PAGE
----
We will write a custom Essay on Perception and Attention as Cognitive Processes specifically for you
301 certified writers online
Perception and attention arise from the capacity to consciously direct and manage mental processes in relation to external stimuli (Robinson-Riegler & Robinson-Riegler, 2008). Such external stimuli can be physical, visual, or stored information in memory pertaining to a certain event. This relationship arises from the capability of humans to decide on what internal or peripheral stimuli to assign their concentration towards. Thus, by providing their attention to a selected stimulus, individuals are able to spotlight their concentration on a given stimulus, while maintaining the inessential ones in either the enduring, or immediate memory for future referral. Consequently, perception and attention are related to each other by the outcome that an individual experiencing the stimuli assigns his/her awareness to the object he/she identifies (Bayne & Montague, 2011).
Perception entails higher-order cognition, when it comes to the interpretation of sensory information (Robinson-Riegler & Robinson-Riegler, 2008). As such, perception entails senses such as smell, sound, visual, depth, and taste. For instance, when a person reads a book, tastes wine, and smells perfume concurrently, they experience much more than instant sensory stimulation. Thus, every one of these sensory acts is processed in the context of that person’s knowledge of the environment, whereby earlier experiences provide meaning to straightforward sensory experiences, namely perception (Lievrouw, Grill-Spector, Henson, & Martin, 2006).
The manner through which humans perceive major information regarding the world is very much predisposed by the manner in which their sensory structure and brain are at first structured (Robinson-Riegler & Robinson-Riegler, 2008). Thus, humans are structured to perceive their environment in certain ways, through their previous experiences. Therefore, perception should not be mistaken to be a rather passive activity. For instance, visual perception implies the ability to perceive objects in the surroundings. That is why, when an individual approaches a tall building, the image of the building on his or her retina becomes bigger and bigger. More precisely, particular proportions comprising the building seem to adjust but the brain will not interpret such changes to be real, as it will continue to observe the building with just the same dimension and shape, regardless of how near or how far that person is from the building.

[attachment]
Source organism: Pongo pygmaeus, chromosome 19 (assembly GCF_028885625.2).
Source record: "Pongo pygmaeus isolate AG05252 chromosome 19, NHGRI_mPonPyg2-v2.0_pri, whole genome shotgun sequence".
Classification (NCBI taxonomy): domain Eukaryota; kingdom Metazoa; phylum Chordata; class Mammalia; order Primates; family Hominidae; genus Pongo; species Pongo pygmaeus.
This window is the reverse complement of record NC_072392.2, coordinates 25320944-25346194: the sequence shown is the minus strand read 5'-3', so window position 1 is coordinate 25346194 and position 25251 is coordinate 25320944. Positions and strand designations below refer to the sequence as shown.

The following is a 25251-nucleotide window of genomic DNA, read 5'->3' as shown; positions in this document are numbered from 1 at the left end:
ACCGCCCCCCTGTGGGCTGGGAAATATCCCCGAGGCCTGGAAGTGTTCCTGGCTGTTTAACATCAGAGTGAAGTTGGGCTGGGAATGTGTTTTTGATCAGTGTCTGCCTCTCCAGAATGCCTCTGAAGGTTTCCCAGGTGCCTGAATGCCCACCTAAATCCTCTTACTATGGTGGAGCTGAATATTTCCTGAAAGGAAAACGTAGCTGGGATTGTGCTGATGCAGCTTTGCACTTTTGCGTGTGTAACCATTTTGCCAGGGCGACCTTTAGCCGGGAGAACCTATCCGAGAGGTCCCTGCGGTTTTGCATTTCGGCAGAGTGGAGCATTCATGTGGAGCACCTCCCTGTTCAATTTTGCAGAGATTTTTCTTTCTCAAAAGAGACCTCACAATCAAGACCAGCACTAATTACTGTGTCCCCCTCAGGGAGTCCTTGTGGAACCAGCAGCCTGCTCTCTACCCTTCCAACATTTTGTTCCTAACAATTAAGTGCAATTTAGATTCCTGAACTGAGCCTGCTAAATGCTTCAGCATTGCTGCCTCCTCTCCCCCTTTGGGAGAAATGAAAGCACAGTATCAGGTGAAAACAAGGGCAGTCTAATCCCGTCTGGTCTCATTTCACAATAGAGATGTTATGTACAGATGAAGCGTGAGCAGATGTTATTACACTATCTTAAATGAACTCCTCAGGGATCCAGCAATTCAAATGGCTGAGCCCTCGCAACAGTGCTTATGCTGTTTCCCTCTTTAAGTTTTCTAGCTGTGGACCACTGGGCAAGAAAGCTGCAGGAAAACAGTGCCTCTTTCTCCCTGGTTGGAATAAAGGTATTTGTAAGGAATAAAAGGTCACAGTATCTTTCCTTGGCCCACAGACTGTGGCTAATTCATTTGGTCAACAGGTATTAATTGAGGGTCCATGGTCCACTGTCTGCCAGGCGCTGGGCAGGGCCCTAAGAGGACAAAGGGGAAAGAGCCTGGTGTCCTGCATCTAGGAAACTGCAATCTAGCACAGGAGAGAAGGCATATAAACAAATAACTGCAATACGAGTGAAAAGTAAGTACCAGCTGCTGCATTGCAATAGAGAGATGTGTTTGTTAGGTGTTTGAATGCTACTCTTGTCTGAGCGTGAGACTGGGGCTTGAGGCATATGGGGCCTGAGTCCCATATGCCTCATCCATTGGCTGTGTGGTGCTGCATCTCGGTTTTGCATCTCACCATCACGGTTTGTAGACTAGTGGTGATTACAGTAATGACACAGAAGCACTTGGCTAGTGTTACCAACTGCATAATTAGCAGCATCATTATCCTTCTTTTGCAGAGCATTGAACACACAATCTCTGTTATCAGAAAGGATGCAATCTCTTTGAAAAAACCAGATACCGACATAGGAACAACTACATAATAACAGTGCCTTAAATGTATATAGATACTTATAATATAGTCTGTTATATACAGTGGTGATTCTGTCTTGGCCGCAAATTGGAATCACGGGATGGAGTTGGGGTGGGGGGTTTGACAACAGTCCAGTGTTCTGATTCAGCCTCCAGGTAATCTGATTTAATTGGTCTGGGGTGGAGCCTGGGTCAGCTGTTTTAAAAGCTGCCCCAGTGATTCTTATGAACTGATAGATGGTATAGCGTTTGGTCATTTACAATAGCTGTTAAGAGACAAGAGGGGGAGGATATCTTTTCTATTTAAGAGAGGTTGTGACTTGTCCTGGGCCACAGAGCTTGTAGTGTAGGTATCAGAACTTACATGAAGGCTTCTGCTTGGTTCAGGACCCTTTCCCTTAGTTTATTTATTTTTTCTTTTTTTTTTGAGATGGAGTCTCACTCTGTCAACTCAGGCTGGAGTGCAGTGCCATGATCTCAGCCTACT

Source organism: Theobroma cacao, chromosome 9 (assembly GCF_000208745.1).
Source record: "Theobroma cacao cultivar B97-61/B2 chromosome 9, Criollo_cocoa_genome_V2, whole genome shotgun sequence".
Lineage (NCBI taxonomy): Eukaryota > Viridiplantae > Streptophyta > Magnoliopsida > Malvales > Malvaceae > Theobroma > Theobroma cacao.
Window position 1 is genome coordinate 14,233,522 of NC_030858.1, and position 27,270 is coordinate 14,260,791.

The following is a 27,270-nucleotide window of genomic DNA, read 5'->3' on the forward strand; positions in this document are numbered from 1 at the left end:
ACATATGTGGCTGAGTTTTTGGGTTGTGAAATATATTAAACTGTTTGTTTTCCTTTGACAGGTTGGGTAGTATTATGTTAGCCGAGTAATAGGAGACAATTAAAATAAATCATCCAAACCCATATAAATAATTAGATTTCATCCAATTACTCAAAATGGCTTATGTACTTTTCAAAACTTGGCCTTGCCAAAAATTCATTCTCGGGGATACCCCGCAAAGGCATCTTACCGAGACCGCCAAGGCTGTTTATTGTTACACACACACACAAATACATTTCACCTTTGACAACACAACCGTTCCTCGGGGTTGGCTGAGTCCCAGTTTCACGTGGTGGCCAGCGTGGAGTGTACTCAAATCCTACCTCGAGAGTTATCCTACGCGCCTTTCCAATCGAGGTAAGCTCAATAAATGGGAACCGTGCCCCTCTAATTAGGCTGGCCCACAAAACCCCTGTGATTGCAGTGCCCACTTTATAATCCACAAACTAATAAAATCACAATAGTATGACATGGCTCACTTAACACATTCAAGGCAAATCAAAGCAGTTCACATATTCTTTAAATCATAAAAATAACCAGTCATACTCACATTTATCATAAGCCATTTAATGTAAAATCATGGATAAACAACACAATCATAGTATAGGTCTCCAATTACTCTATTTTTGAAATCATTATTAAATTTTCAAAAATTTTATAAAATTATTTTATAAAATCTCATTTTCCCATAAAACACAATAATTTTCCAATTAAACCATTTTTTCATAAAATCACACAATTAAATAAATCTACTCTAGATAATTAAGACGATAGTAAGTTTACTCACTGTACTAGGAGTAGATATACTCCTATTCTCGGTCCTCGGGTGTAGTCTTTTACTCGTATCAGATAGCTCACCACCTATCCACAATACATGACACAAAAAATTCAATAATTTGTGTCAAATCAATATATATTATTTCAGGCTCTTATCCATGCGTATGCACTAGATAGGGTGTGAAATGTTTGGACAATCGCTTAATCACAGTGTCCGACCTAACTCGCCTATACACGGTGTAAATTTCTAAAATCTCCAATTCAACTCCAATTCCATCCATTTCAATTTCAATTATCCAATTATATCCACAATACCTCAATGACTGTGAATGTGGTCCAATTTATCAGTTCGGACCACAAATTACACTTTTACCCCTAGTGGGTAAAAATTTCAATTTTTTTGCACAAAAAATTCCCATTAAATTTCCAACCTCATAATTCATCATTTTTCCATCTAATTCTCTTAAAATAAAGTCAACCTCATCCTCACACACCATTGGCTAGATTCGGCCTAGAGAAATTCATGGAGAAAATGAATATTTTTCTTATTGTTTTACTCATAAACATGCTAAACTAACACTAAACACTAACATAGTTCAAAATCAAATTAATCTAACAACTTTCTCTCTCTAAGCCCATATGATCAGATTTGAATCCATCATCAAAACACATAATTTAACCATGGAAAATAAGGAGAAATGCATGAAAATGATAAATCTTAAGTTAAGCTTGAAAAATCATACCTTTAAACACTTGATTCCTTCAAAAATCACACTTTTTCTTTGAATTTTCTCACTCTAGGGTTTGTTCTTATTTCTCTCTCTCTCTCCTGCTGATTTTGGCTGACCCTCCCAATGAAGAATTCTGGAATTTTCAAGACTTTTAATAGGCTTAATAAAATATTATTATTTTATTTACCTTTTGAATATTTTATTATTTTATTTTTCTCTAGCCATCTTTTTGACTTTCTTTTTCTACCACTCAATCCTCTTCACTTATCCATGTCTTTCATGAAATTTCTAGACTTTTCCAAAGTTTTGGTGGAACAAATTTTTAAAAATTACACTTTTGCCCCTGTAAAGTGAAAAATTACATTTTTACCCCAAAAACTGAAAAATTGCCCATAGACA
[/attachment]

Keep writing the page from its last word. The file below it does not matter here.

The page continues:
On the other hand, attention is the awareness of mental endeavors on the sensory and mental events (Robinson-Riegler & Robinson-Riegler, 2008). The basic premise is that there are cue in humans that surround them at any given time. Attention is the limited-capacity for humans to process the extensive information they are presented with daily. Accordingly, attention can either be endogenous, motivationally directed, or it can also be exogenous or attention grabbing. However, it is directed at possessions, objects, or spatial areas (Robinson-Riegler & Robinson-Riegler, 2008).
For instance, a person can be able to drive while at the same time he/she listens to the car radio. However, it is hard for him or her to attend concurrently to more than one sign belonging to a similar modality. In particular, two auditory signs or two visual signs concurrently. Thus, individuals attend to a number of environmental prompts more than others since such cues are usually passed along for auxiliary processing (Bayne & Montague, 2011). This is also evident when a person’s attention flows from the voice of a given conversation to that of someone else in another conversation. This is because the attention apparatus focuses on a particular stimulus more compared to the other (Lievrouw, Grill-Spector, Henson, & Martin, 2006).
While perception is the capacity to make the logic of the background and surroundings, attention on the other hand is the capacity to give notice to the apparent stimuli. Even though, both perception and attention are cognitive processes that go along with the approach of thinking, perception is the manner in which individuals observe things, while attention deals with how individual concentrates on objects or things.
Bayne, T., & Montague, M. (2011). Cognitive Phenomenology. Oxford: Oxford University Press.
Lievrouw, L., Grill-Spector, K., Henson, R., & Martin, A. (2006). Repetition and the brain: neural models of stimulus-specific effects. Trends Cogn. Sci , 10, 14–23.
Robinson-Riegler, G., & Robinson-Riegler, B. (2008). Cognitive psychology : Applying the science of the mind (2 ed.). Boston, MA: Pearson/Allyn and Bacon.